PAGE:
Greens have warned that the rise of mega-dairies will be the inevitable consequence of the fall in milk prices. South West MEP, Molly Scott Cato, has warned that a combination of factors, including price wars, trade agreements and the ending of the European milk quota, threaten to send traditional small-scale dairy farmers to the wall and will usher in an era of milk and dairy products from giant dairies based outside the South West region and even outside the UK.
Dr Scott Cato is particularly critical of supermarket chains that are engaged in price wars and refuse to pay enough to cover the cost of milk production. She said:
“Some supermarkets are using arguments about the global market to embark on a race to the bottom in terms of pricing. This is an abdication of responsibility towards a crucial sector in the rural economy of the South West and other parts of the UK. It appears these giant retailers are quite content to source their future milk supplies from mega-dairies based outside the UK, once they have played their part in driving smaller UK dairy farms to the wall. Many dairy farmers in the South West will have no choice but to quit, which will have a devastating impact on the regional economy and on local jobs.”
Earlier this year, Molly Scott Cato joined other Greens in the European Parliament in criticising the EU for ending the milk quota system without establishing an adequate alternative. Dr Scott Cato warned at the time that ending the milk quota could increase the vulnerability of small scale dairy farmers in the South West. She has also been a vociferous opponent of the EU-US Transatlantic Trade and Investment Partnership (TTIP) trade deal, which she has warned will lower agricultural standards. She said:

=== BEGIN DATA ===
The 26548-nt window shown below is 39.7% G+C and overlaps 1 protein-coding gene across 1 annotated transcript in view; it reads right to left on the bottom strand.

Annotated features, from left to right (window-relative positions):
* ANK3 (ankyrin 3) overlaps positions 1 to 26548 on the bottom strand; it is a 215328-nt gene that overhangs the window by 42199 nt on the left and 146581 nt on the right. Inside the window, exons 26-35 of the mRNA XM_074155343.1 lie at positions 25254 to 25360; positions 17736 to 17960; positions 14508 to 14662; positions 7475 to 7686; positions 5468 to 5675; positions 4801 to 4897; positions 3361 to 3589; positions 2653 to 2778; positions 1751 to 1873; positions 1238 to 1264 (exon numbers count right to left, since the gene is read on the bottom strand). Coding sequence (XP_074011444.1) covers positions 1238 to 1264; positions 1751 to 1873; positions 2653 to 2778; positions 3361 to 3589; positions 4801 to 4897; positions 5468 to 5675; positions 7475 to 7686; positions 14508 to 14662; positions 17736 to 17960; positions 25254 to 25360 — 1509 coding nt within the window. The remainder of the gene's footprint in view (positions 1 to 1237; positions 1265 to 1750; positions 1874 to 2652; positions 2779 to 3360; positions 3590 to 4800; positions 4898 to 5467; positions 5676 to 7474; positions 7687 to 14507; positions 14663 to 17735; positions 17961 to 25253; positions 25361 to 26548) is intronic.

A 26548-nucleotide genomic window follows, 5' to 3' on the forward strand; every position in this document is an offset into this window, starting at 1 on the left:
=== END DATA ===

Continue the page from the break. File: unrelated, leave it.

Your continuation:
“Greens warned that ending the milk quota system without an adequate replacement mechanism would lead to further industrialisation of the dairy sector. The downward pressure on milk prices is likely to lead to exactly that outcome. Farms will be compelled to expand to compete or close down. Equally, TTIP threatens to harmonise standards with US food producers. This will mean that higher European agricultural standards in terms of human and animal health and welfare and environmental standards will be jeopardised in order to compete on price with the US. Trashing our hard-fought-for regulations and driving small scale dairy producers to the wall simply to gain a litre of milk a few pence cheaper must not be allowed to happen.”